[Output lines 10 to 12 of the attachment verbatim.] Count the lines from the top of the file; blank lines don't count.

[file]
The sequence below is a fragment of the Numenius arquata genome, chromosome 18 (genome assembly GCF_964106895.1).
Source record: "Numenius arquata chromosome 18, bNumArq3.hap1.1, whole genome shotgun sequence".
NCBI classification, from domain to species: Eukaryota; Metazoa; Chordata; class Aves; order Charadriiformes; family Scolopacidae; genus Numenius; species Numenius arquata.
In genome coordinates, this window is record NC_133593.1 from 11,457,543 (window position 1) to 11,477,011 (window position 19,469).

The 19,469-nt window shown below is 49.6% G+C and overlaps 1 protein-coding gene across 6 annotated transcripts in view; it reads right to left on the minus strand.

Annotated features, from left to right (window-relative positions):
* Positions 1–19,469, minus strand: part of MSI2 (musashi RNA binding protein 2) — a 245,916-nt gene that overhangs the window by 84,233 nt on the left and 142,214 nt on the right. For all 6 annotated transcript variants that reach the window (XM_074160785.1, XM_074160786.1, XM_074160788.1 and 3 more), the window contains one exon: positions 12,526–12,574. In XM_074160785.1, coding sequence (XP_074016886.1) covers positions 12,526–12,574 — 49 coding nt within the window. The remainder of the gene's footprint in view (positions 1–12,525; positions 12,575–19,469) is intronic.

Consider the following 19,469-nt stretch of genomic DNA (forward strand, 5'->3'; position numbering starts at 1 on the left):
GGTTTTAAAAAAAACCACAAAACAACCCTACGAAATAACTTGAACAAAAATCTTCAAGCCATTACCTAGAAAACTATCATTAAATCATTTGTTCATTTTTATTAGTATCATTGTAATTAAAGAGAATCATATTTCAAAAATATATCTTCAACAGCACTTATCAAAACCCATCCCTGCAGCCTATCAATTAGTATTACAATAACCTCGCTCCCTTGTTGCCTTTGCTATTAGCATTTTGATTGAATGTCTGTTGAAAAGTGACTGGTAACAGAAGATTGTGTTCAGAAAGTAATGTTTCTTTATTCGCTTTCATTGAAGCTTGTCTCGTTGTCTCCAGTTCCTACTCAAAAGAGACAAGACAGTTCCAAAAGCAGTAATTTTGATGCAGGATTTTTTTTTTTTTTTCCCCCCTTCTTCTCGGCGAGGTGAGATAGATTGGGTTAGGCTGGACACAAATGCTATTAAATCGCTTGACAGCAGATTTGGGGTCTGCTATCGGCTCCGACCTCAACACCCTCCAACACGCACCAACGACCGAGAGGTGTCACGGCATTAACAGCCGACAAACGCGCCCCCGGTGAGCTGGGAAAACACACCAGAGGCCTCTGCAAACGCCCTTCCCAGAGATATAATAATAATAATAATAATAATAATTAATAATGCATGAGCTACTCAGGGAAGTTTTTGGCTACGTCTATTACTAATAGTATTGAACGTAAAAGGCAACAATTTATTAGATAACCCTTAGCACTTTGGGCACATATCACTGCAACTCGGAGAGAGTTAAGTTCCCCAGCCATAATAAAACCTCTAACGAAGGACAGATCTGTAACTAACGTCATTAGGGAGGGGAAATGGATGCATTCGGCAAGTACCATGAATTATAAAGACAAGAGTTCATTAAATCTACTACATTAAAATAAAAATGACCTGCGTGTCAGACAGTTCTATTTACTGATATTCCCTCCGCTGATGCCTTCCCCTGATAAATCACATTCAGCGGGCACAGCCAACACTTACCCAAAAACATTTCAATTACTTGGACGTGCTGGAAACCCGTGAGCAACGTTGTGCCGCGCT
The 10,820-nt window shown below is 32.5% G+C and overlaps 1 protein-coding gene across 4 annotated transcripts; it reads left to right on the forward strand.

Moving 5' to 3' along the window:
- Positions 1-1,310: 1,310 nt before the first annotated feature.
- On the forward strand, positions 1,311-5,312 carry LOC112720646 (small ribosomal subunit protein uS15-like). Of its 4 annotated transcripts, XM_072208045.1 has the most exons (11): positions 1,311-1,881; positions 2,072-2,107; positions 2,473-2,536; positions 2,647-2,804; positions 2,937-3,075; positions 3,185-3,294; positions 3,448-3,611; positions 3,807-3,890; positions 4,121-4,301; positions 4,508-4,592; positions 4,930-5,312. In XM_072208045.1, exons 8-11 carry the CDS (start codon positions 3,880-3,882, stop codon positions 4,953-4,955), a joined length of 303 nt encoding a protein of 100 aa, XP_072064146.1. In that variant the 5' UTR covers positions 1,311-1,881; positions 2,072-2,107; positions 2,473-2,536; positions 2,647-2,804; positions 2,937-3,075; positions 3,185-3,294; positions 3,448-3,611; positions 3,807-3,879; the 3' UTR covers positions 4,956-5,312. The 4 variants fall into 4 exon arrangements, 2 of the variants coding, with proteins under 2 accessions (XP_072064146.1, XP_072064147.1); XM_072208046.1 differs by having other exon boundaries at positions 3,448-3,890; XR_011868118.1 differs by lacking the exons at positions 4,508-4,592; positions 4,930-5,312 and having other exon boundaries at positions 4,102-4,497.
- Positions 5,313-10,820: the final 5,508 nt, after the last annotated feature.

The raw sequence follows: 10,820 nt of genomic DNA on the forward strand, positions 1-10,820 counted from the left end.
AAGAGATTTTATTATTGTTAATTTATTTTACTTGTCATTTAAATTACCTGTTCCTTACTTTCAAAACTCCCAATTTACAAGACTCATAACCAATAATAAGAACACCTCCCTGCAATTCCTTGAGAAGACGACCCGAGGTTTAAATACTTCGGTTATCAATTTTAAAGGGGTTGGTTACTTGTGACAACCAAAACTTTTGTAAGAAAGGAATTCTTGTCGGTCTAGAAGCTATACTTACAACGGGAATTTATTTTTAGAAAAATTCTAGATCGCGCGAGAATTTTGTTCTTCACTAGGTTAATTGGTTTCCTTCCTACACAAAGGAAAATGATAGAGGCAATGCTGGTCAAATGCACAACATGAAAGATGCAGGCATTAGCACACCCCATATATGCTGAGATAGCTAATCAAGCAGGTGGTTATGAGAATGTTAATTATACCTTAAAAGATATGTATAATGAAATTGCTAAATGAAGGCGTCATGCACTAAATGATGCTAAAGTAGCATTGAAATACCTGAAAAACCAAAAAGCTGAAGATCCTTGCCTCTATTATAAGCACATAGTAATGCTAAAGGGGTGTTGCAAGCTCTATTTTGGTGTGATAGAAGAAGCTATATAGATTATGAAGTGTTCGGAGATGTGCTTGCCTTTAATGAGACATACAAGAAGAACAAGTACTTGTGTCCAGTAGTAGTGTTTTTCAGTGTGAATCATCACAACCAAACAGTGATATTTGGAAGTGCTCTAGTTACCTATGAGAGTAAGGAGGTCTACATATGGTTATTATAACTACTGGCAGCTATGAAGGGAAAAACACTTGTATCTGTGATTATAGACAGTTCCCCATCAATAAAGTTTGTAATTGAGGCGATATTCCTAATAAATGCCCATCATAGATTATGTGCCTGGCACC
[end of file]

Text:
The 10,820-nt window shown below is 32.5% G+C and overlaps 1 protein-coding gene across 4 annotated transcripts; it reads left to right on the forward strand.

Moving 5' to 3' along the window:
- Positions 1-1,310: 1,310 nt before the first annotated feature.